Summary of Building a Better Teacher

Looking for the book?
We have the summary! Get the key insights in just 10 minutes.

Building a Better Teacher book summary
Start getting smarter:
or see our plans

Rating

8 Overall

8 Applicability

7 Innovation

8 Style


Recommendation

Great teachers are made and not born, according to former journalist Elizabeth Green, co-founder of the Chalkbeat news organization. She debunks the myth of the naturally capable teacher, shows how people can learn to teach well and explores why teaching matters. Green cites examples of great teachers in action as they strive to connect with their students and to inspire them to feel excited about learning. She relates vivid stories to show how leading researchers affect educational practice. Each student and each class is unique, so teachers seeking a formal how-to text should look elsewhere, though Green offers great ideas to consider. getAbstract recommends her insights, research and conclusions to educators, parents, policy makers, training officers, educational industry participants and anyone interested in how practitioners, researchers and policy makers are shaping education today to make it better tomorrow.

In this summary, you will learn

  • Why teaching is a skill anyone can learn;
  • How teacher evaluation, infrastructure reform and charter schools shape US education;
  • How effective teachers connect with pupils; and
  • How researchers and regulators shape teaching.
 

About the Author

Former journalist Elizabeth Green co-founded Chalkbeat, a nonprofit educational news organization, where she serves as CEO and editor in chief.

 

Summary

Pioneers in Education

In 1920, nearly 400,000 teachers taught more than 20 million children in the US; by 1948, the nation had almost a million teachers. At the time, little research on how to teach teachers was available. Some pioneers of US educational research, including Nate Gage, Lee Shulman and Eric Hanushek, had rich ideas about teaching even though they weren’t teachers. Gage began his research on educational psychology at the University of Illinois in 1948. He set out to create a formal study of the science of teaching. In 1963, after years of experimentation, he published The Handbook of Research on Teaching – also called “The Gage Handbook.” It sold 30,000 copies.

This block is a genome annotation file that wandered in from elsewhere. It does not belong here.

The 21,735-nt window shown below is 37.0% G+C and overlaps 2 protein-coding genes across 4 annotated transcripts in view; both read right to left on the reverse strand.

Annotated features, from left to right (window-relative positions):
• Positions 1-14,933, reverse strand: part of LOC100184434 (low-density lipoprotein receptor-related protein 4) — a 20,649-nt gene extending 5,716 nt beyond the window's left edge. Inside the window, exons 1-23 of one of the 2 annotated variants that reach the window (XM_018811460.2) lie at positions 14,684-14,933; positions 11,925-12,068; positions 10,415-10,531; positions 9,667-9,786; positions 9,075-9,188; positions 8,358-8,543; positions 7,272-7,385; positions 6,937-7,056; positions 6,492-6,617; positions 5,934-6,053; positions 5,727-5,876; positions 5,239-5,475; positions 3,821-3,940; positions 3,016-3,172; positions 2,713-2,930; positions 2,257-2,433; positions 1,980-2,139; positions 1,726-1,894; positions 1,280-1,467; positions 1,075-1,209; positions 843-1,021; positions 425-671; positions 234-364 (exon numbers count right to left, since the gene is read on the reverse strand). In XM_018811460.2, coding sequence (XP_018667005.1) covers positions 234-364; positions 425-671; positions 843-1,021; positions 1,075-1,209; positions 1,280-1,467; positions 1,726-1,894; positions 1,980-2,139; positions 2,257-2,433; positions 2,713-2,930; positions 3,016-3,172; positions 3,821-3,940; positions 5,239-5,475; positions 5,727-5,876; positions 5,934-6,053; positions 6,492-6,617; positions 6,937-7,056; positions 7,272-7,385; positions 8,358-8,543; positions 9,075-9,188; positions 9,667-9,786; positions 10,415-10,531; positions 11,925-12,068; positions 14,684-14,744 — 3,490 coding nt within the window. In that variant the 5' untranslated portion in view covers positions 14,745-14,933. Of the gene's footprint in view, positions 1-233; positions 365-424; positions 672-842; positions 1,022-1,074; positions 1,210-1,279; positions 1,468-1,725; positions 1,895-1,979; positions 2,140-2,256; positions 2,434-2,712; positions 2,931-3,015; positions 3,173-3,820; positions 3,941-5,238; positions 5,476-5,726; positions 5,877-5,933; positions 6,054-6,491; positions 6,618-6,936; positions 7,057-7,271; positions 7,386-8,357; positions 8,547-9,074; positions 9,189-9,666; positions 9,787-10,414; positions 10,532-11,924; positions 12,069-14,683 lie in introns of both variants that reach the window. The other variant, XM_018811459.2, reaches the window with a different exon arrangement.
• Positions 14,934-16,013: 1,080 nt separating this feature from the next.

More on this topic

Customers who read this summary also read

The Teacher Pay Gap Is Wider than Ever
The Teacher Pay Gap Is Wider than Ever
8
The Global Learning Crisis – and What to Do About It
The Global Learning Crisis – and What to Do About It
8
The One Percent Solution
The One Percent Solution
8
How to Inspire Every Child to Be a Lifelong Reader
How to Inspire Every Child to Be a Lifelong Reader
8
Nudges That Help Struggling Students Succeed
Nudges That Help Struggling Students Succeed
9
Leveraged Learning
Leveraged Learning
7

Related Channels

Comment on this summary